For people who follow me on twitter, you will know how difficult this past week has been for me. For the first time since I joined, I actually had to stop going on as I was worried people would see how close to suicide I was. I don’t know how, but with the help of some really good friends on twitter, I managed to get through it. I think it was the closest I’ve been to non-impulsive suicide plans. However, I am now coming out the other side and want to write a more positive post.
Today I had the long awaited psychiatry appointment where I wanted to discuss the bpd diagnosis that I accidentally found out about on my records. My appointment was only half an hour long and I was conscious that once we had gone through the ‘usual’ questions I wouldn’t have much time. However, I was proven very wrong!
When I brought it up she apologised for how I found out. This really didn’t bother me, it was a total misunderstanding and I get that these things happen. She went through my diagnoses and explained briefly each one:
PTSD – delayed onset
Recurrent major depressive episode
Emotional instability disorder
I asked her to expand her reasoning behind the last one as I wasn’t entirely sure I understood it. She asked what I did know and I explained I looked at the ICD-10 (International Classification of Diseases from the World Health Authority) but it was so wooly that I looked to the DSM-IV (Diagnostic and Statistical Manual of Mental Disorders by the American Psychiatric Association) for a more in depth diagnosis criteria. As a side point, it was also the DSM-IV that I used on my previous post on bpd.
I had taken my iPad a long and we looked at my last post and she said she could understand why I had been so put out as she didn’t believe I fitted in to 5 of the criteria which you need for a diagnosis. She explained how she perceives (using the ICD-10) the diagnosis and that I have things going on that she can’t put under the PTSD or depression heading and therefore used bpd. So essentially here is her reasoning:
– I can be push and pull with help. Sometimes my cc visits and I’m all ready to do whatever is asked of me and another time it can seem like I’m just going through the motions.
– The fact that I feel like I’m unhelpable (if that’s even a word!!) makes me extremely difficult to manage.
– That I visit my abusers to be re-abused because I feel I deserve it and am not worth better. She said that’s really complex and doesn’t fit anywhere.
– That when I was in hospital, I didn’t eat for 5 days because I wouldn’t go up to the dining room and then within a week I was asking for leave so I could go to an important business meeting.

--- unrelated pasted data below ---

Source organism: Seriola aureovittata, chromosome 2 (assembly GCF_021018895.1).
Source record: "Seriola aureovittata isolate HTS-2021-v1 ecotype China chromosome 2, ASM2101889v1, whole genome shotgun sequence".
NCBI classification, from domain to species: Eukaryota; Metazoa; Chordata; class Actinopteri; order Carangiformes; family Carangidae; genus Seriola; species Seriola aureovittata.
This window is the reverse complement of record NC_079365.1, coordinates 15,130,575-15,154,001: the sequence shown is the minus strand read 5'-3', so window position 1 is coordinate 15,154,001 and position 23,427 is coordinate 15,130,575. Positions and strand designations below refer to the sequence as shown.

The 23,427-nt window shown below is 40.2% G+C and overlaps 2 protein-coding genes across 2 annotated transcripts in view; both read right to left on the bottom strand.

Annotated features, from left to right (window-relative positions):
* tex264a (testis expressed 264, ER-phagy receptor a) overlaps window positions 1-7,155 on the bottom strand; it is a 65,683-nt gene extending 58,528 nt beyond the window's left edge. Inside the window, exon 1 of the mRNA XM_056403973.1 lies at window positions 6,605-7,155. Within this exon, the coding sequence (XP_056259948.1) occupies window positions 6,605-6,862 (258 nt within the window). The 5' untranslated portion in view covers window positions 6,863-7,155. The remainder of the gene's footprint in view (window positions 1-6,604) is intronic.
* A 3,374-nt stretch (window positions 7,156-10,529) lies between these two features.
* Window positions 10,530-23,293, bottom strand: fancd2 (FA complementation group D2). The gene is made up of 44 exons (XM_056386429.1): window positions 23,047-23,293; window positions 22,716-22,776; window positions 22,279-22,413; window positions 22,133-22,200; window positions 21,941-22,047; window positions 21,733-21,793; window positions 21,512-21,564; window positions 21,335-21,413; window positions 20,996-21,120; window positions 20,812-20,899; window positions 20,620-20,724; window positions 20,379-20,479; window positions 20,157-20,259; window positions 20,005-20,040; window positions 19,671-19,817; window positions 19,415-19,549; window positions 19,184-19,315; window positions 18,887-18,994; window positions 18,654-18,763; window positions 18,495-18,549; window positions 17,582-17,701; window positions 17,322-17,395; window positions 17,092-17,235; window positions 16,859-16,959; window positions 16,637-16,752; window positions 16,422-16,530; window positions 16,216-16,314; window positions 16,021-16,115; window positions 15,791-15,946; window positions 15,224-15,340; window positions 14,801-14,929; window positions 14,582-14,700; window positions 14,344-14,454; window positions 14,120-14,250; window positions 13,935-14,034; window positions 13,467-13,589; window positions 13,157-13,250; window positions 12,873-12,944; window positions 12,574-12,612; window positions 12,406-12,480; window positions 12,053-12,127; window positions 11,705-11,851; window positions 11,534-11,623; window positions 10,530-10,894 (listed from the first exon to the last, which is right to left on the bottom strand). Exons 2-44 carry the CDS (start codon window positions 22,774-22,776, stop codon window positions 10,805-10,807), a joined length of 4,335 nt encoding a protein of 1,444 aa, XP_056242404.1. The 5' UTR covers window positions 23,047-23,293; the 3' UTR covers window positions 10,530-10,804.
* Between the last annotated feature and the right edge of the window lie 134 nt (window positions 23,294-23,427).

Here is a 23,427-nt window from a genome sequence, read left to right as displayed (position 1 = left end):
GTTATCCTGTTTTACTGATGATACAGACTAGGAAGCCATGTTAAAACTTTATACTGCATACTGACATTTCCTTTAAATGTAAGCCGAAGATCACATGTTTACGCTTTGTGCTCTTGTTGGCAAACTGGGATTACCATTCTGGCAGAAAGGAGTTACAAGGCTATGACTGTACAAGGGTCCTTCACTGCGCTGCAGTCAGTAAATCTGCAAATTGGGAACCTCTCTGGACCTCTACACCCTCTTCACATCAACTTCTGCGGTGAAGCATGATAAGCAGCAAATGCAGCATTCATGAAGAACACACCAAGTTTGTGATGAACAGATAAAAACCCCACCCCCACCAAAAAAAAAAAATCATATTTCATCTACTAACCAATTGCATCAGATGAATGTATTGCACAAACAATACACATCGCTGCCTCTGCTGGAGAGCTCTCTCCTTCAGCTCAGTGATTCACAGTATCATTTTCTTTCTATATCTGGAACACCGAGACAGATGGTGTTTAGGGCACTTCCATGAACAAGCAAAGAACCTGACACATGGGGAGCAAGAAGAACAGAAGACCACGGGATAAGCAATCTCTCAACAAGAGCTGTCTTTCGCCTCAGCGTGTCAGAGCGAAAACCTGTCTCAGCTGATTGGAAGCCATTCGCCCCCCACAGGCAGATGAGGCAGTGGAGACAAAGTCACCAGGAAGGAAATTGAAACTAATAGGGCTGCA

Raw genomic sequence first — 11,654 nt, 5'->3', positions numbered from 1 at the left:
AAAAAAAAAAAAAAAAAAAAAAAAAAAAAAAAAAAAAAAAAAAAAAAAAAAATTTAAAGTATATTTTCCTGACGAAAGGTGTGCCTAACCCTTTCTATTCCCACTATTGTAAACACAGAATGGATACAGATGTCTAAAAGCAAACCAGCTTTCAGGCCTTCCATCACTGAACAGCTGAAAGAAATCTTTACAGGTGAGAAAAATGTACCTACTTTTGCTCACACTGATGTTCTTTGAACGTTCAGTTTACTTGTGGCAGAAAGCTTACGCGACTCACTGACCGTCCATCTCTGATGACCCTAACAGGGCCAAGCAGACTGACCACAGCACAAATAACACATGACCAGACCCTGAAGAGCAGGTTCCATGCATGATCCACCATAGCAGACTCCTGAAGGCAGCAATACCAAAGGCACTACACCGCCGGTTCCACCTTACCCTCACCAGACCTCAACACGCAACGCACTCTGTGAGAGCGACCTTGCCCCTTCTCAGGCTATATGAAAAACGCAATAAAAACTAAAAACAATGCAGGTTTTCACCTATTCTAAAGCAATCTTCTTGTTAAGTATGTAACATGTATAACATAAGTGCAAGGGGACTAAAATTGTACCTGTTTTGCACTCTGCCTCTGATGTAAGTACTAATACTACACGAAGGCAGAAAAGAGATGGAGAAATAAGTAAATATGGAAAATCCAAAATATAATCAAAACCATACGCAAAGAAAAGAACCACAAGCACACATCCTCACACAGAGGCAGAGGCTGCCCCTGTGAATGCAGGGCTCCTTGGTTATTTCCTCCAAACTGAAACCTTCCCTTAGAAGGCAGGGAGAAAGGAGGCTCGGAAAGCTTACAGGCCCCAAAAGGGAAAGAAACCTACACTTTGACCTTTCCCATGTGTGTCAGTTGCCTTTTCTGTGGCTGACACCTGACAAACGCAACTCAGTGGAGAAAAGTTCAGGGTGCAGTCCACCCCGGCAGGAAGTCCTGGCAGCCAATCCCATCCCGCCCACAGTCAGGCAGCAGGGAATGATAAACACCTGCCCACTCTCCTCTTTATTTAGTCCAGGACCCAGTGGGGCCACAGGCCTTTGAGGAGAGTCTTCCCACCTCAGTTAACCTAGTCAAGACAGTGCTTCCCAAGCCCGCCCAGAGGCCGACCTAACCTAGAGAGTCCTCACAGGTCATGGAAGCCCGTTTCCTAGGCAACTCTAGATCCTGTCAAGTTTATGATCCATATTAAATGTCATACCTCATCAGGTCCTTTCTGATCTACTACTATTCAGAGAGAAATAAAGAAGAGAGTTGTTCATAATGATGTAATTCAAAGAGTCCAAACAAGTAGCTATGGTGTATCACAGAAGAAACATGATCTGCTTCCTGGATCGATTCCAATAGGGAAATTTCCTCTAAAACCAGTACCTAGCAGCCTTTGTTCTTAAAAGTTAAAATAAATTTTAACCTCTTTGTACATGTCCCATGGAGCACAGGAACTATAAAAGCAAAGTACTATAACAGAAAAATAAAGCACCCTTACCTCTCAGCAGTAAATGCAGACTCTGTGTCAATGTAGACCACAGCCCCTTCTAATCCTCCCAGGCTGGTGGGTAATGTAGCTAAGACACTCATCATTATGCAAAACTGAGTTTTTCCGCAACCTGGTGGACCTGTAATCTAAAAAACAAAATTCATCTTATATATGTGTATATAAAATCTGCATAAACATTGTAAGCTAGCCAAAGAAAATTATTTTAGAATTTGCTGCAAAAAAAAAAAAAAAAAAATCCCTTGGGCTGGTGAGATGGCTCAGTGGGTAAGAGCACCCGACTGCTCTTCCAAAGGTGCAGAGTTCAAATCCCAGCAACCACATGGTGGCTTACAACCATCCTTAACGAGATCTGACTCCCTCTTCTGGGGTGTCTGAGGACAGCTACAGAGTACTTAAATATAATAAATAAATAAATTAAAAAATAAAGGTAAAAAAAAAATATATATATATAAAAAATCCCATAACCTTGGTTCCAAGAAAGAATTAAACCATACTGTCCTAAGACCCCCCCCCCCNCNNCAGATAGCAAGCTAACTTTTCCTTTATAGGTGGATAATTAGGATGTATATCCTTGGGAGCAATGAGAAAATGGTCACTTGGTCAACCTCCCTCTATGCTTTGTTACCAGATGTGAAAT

– That I feel so hopeless about it all that I’m constantly battling suicidal thoughts.
I thanked her for explaining and said in my head they were all for different reasons than she is seeing:
– I agree I’m push-pull but I am so scared of letting people in to help as its something I have never done before. I’ve always just got on with things and dealt with them in my own way and that this is a learning curve for me.
– points 2 & 3 are really together. I feel worthless. That’s the basis of my belief system and it drives the things I do. So yeah, I don’t feel I’m worth helping and revisiting them just backs up that belief – gives me another stick to add to my collection for beating myself up with.
– I realised in hospital that the sooner you adhered to their rules, the sooner you would be discharged. So for example asking for leave to do with work showed I was thinking of the future.
I also explained that I felt like because they didn’t fit anywhere else, I was being put in to a box that doesn’t fit purely for labelling purposes. She told me that if both herself and my cc were off and someone needed to know more about me, that there had to be something in the diagnosis area for these other symptoms and that was another reason it was there.
We discussed the points for quite a while and at no time did she cut me off or make me feel like she’s the doctor and therefore how dare I be questioning her. Instead, she listened and took my views on board. She said maybe she should have used traits rather than disorder (so emotional instability traits) and I said I’d be a lot happier with that as a diagnosis.
The outcome was that she promised to revisit my notes and give it a lot more thought. I personally believe this was the system working as it should. My appointment lasted close to an hour and not once did she look at her watch or make me feel hurried for which I was truly grateful.
So i guess my point is, just because it has been given as a diagnosis, if you don’t agree with it or need more explanation then please ask. However, as with anything in life, go in to the conversation knowing that a) there might be things said that make you feel uncomfortable (it wasn’t pleasant hearing some of the things about me) and b) that the best approach is a civilised, adult one. It is not about arguing, it’s about discussing. And remember the psychiatrist is on our side – although I admit at times it’s not felt like that!